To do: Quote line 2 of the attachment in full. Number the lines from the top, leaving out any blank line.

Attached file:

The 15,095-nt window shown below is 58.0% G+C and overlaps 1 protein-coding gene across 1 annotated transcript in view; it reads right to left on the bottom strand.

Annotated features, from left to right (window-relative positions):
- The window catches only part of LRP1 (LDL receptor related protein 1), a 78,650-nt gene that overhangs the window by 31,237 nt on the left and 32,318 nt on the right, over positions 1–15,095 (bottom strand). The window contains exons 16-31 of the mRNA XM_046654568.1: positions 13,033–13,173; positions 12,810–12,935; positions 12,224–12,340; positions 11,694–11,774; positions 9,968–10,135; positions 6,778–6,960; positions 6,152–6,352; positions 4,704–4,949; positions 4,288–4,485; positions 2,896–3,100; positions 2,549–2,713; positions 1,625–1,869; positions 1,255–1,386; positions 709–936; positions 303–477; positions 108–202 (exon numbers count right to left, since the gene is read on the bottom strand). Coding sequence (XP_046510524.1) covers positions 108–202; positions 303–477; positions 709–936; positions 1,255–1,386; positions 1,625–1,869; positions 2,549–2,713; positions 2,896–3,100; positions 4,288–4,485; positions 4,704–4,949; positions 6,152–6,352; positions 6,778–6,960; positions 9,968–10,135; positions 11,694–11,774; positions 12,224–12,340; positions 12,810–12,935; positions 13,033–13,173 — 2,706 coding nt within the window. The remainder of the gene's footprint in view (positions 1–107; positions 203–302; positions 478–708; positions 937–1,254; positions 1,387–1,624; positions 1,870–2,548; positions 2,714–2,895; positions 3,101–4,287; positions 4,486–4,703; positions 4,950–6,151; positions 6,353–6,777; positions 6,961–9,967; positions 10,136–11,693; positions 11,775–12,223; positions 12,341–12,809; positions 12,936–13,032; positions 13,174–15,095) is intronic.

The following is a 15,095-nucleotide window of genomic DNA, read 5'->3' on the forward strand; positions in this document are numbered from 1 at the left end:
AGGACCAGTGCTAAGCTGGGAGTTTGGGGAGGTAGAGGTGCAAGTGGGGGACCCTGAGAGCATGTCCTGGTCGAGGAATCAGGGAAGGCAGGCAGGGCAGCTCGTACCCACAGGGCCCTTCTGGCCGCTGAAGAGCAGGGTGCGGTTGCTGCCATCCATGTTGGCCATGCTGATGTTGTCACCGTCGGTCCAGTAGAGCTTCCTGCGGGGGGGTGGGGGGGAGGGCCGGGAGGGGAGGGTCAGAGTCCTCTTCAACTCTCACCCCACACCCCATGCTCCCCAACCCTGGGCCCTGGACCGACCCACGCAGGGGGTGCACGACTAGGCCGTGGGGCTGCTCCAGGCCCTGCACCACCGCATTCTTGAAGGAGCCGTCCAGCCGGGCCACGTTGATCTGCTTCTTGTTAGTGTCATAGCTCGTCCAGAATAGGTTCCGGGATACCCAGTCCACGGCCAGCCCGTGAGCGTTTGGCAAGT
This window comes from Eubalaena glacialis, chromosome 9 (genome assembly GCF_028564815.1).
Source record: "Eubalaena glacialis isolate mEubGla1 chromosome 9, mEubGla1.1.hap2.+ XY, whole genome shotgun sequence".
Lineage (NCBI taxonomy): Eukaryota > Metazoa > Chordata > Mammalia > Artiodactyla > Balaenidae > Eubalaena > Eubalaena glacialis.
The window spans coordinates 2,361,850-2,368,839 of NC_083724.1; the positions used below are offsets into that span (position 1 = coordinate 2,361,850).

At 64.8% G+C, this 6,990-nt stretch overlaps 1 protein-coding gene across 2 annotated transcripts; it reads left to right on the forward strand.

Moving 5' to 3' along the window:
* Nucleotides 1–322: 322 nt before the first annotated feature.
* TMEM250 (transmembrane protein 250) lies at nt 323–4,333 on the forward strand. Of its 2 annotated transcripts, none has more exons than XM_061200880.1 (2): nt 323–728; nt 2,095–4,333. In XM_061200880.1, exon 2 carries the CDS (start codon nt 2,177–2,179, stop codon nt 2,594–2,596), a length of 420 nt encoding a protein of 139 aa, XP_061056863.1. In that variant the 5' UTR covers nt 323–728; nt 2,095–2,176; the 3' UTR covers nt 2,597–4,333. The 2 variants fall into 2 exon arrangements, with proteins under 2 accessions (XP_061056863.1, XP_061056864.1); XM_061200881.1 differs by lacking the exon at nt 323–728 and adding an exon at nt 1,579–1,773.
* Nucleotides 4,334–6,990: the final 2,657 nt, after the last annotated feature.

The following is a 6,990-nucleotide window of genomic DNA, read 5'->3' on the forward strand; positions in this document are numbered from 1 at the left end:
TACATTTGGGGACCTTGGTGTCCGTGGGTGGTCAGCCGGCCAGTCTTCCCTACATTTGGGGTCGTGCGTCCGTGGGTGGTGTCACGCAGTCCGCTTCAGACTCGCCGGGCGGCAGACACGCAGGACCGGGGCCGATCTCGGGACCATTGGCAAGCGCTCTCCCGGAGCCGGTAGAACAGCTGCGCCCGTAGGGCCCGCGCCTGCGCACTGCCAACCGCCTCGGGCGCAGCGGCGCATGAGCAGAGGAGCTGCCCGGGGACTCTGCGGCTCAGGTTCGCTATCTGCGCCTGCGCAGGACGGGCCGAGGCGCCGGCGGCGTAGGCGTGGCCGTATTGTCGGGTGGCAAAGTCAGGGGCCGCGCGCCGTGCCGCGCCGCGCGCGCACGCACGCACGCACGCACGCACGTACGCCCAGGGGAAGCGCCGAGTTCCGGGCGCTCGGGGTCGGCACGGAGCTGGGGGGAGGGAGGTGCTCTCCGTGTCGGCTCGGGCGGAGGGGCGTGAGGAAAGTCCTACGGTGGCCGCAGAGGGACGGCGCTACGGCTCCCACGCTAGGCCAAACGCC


Annotated features, from left to right (window-relative positions):